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Tourism

Part of Bill Presented – in the House of Commons at 10:54 am on 29th November 1996.

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Photo of Mr Jonathan Aitken Mr Jonathan Aitken , South Thanet 10:54 am, 29th November 1996

My right hon. Friend the Secretary of State, in her excellent and comprehensive speech, made it clear that we are debating a success story—the story of an expanding, increasingly professional industry that is growing in terms of invisible exports, investment and employment.

We had to pinch ourselves during the speech of the right hon. Member for Copeland (Dr. Cunningham) to remember that the subject under debate was such a success story. I have never heard such a moaning Minnie—or whingeing pom, as the Australians say. He described in a way to make our flesh creep the terrible horrors of sweatshops and poverty pay, and he tried to make our blood curdle with tales of terrible cuts and the barmy economics of the reduction in the British Tourist Authority's budget.

One would have thought that the reduction was huge and sensational; in fact, it is from £35.5 million to £35 million, a cut of £500,000. By the standards of Chief Secretaries, that is not a significant cut but a sliver or fine shaving.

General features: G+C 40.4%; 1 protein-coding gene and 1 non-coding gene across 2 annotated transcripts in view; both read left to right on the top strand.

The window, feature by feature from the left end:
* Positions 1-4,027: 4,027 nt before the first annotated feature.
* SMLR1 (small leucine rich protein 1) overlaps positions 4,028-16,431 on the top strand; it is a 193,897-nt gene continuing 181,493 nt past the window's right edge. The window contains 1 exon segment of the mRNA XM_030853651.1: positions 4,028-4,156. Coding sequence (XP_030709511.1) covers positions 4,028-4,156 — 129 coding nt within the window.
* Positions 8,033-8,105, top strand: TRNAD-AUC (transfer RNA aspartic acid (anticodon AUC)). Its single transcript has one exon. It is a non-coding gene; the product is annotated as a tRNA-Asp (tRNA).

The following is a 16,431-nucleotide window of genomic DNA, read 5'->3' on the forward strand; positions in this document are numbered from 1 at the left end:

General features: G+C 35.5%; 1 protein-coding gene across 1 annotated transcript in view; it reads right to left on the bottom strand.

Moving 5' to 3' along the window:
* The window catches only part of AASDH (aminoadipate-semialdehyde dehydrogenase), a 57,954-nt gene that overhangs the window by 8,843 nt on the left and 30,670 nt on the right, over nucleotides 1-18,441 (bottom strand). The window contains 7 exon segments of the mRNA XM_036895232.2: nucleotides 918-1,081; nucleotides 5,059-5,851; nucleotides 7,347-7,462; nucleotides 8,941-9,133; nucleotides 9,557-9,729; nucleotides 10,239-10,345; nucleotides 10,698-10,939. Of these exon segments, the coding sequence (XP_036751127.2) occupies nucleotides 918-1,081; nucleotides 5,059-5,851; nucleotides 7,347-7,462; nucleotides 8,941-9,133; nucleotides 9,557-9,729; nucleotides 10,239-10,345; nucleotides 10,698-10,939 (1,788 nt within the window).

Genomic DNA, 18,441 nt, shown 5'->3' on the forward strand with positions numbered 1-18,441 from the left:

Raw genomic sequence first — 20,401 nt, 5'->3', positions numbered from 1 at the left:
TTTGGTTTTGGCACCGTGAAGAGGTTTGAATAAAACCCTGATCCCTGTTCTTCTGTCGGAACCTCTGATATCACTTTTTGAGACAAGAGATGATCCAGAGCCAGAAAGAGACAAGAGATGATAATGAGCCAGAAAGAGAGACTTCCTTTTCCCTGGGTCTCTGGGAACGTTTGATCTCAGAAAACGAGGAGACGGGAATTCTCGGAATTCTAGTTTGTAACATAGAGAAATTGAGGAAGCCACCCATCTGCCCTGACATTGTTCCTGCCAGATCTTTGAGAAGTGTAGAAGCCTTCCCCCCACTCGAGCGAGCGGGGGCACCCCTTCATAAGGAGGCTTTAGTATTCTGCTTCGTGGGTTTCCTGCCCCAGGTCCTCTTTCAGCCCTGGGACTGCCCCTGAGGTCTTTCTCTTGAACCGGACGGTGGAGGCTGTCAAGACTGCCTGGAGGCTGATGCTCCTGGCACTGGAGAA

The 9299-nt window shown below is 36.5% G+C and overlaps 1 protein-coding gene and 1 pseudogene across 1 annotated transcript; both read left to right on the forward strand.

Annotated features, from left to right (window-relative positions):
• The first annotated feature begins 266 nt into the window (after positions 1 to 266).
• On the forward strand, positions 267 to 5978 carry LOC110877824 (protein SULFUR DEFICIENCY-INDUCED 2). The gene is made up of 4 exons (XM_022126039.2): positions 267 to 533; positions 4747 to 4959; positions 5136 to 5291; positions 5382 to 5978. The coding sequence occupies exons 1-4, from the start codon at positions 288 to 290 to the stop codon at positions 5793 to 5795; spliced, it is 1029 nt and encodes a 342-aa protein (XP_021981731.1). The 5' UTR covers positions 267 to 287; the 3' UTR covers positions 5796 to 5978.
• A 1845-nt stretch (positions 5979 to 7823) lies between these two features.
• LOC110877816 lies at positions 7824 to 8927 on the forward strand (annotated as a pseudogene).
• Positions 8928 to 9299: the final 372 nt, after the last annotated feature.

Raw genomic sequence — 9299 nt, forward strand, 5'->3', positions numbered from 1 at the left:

The tourism industry as a whole has gained by tens if not hundreds of millions of pounds from the national lottery, so the notion that my right hon. Friend is presiding over some cruel. Scrooge-like torturing, twisting and cutting of the British tourism industry is typical of the right hon. Member for Copeland, whose only role in tourism should be as a fairground barker for the house of horrors: roll up to see the terrible disasters that will occur if the Labour party ever gets its hands on the industry.

The statistics in my right hon. Friend's speech that struck me most were those on employment. She reminded us that 1.8 million people work in tourism, which is almost 6 per cent. of total employment in the United Kingdom, and she forecast that the industry had the potential to create another 1 million jobs over the next 10 years.

The industry is such a success story precisely because it is a deregulated industry that benefits from flexible labour laws. One way to wreck it would be to do as the right hon. Member for Copeland suggested; he seemed to imply that the social chapter would have no impact whatever, but one need only consider the pressures imposed by ingredients of the social chapter such as the parental leave, part-time work and works council directives—not to mention the working time directive, which my right hon. Friend said would cost the tourism industry 100 million—to see clearly that the combination of Brussels and Copeland would be a disaster for the industry.